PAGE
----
moment. Seamen say the nautilus is only found in these waters between
the 35th and 45th parallels of latitude.

At three o'clock on the morning of the twenty-first of June, we were
awakened and notified that the Azores islands were in sight. I said I
did not take any interest in islands at three o'clock in the morning.
But another persecutor came, and then another and another, and finally
believing that the general enthusiasm would permit no one to slumber in
peace, I got up and went sleepily on deck. It was five and a half
o'clock now, and a raw, blustering morning. The passengers were huddled
about the smoke-stacks and fortified behind ventilators, and all were
wrapped in wintry costumes and looking sleepy and unhappy in the pitiless
gale and the drenching spray.

The island in sight was Flores. It seemed only a mountain of mud
standing up out of the dull mists of the sea. But as we bore down upon
it the sun came out and made it a beautiful picture--a mass of green
farms and meadows that swelled up to a height of fifteen hundred feet and
mingled its upper outlines with the clouds. It was ribbed with sharp,
steep ridges and cloven with narrow canyons, and here and there on the
heights, rocky upheavals shaped themselves into mimic battlements and
castles; and out of rifted clouds came broad shafts of sunlight, that
painted summit, and slope and glen, with bands of fire, and left belts of
somber shade between. It was the aurora borealis of the frozen pole
exiled to a summer land!

We skirted around two-thirds of the island, four miles from shore, and
all the opera glasses in the ship were called into requisition to settle
disputes as to whether mossy spots on the uplands were groves of trees or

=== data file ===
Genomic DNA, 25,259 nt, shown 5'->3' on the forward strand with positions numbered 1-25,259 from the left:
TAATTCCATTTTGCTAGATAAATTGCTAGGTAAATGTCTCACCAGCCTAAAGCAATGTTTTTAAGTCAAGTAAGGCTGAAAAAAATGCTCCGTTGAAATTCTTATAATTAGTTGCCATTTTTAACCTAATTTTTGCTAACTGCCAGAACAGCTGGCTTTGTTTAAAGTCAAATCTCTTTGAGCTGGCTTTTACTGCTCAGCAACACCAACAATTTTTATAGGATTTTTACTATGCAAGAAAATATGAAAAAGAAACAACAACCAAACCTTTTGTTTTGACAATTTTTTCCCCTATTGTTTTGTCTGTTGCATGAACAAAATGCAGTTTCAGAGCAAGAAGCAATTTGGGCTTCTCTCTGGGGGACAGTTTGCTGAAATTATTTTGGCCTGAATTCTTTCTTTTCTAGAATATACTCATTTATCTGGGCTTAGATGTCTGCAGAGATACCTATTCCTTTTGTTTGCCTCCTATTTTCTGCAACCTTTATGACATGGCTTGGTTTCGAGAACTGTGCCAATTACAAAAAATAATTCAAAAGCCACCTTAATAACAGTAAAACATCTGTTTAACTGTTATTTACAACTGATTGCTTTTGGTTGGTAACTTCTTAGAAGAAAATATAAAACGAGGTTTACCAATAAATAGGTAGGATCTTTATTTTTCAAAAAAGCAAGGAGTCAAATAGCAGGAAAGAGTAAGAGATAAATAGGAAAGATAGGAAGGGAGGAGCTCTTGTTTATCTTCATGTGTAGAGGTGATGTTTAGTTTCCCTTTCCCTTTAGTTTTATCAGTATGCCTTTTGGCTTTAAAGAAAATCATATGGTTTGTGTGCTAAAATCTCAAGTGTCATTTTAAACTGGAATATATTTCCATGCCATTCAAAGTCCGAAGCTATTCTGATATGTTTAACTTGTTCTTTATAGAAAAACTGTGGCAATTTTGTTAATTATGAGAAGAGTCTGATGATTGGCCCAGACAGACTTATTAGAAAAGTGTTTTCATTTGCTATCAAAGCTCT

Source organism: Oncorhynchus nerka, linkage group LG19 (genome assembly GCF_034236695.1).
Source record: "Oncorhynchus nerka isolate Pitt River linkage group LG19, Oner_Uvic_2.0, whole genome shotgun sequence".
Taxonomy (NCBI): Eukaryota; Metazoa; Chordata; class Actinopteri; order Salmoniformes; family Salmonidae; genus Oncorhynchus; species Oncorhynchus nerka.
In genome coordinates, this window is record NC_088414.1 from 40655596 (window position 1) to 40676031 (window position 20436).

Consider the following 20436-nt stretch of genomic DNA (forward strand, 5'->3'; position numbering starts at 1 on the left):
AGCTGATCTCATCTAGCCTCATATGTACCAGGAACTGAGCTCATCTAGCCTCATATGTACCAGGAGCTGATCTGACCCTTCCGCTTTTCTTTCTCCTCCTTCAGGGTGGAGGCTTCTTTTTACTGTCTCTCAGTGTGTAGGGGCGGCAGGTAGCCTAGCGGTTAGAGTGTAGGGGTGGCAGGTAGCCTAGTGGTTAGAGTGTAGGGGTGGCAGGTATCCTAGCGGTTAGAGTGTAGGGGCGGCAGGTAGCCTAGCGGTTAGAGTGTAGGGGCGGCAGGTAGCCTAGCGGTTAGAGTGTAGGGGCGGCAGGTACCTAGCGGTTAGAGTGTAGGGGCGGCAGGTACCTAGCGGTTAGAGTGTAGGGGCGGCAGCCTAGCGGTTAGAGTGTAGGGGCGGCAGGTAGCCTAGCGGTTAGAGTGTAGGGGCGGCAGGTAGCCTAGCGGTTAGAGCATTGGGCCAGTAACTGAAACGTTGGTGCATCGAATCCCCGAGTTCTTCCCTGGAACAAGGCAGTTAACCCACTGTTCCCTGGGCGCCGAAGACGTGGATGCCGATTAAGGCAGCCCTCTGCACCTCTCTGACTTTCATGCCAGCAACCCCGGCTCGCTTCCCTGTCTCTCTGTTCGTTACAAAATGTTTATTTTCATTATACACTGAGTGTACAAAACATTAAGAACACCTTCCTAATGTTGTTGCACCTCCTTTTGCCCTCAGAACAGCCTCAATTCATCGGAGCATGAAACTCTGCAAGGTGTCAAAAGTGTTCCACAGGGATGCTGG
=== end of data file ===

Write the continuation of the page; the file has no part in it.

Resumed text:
groves of weeds, or whether the white villages down by the sea were
really villages or only the clustering tombstones of cemeteries. Finally
we stood to sea and bore away for San Miguel, and Flores shortly became a
dome of mud again and sank down among the mists, and disappeared. But to
many a seasick passenger it was good to see the green hills again, and
all were more cheerful after this episode than anybody could have
expected them to be, considering how sinfully early they had gotten up.

But we had to change our purpose about San Miguel, for a storm came up
about noon that so tossed and pitched the vessel that common sense
dictated a run for shelter. Therefore we steered for the nearest island
of the group--Fayal (the people there pronounce it Fy-all, and put the
accent on the first syllable). We anchored in the open roadstead of
Horta, half a mile from the shore. The town has eight thousand to ten
thousand inhabitants. Its snow-white houses nestle cosily in a sea of
fresh green vegetation, and no village could look prettier or more
attractive. It sits in the lap of an amphitheater of hills which are
three hundred to seven hundred feet high, and carefully cultivated clear
to their summits--not a foot of soil left idle. Every farm and every
acre is cut up into little square inclosures by stone walls, whose duty
it is to protect the growing products from the destructive gales that
blow there. These hundreds of green squares, marked by their black lava
walls, make the hills look like vast checkerboards.

The islands belong to Portugal, and everything in Fayal has Portuguese
characteristics about it. But more of that anon. A swarm of swarthy,
noisy, lying, shoulder-shrugging, gesticulating Portuguese boatmen, with
brass rings in their ears and fraud in their hearts, climbed the ship's
sides, and various parties of us contracted with them to take us ashore
at so much a head, silver coin of any country. We landed under the walls
of a little fort, armed with batteries of twelve-and-thirty-two-pounders,
which Horta considered a most formidable institution, but if we were ever
to get after it with one of our turreted monitors, they would have to
move it out in the country if they wanted it where they could go and find
it again when they needed it. The group on the pier was a rusty one--men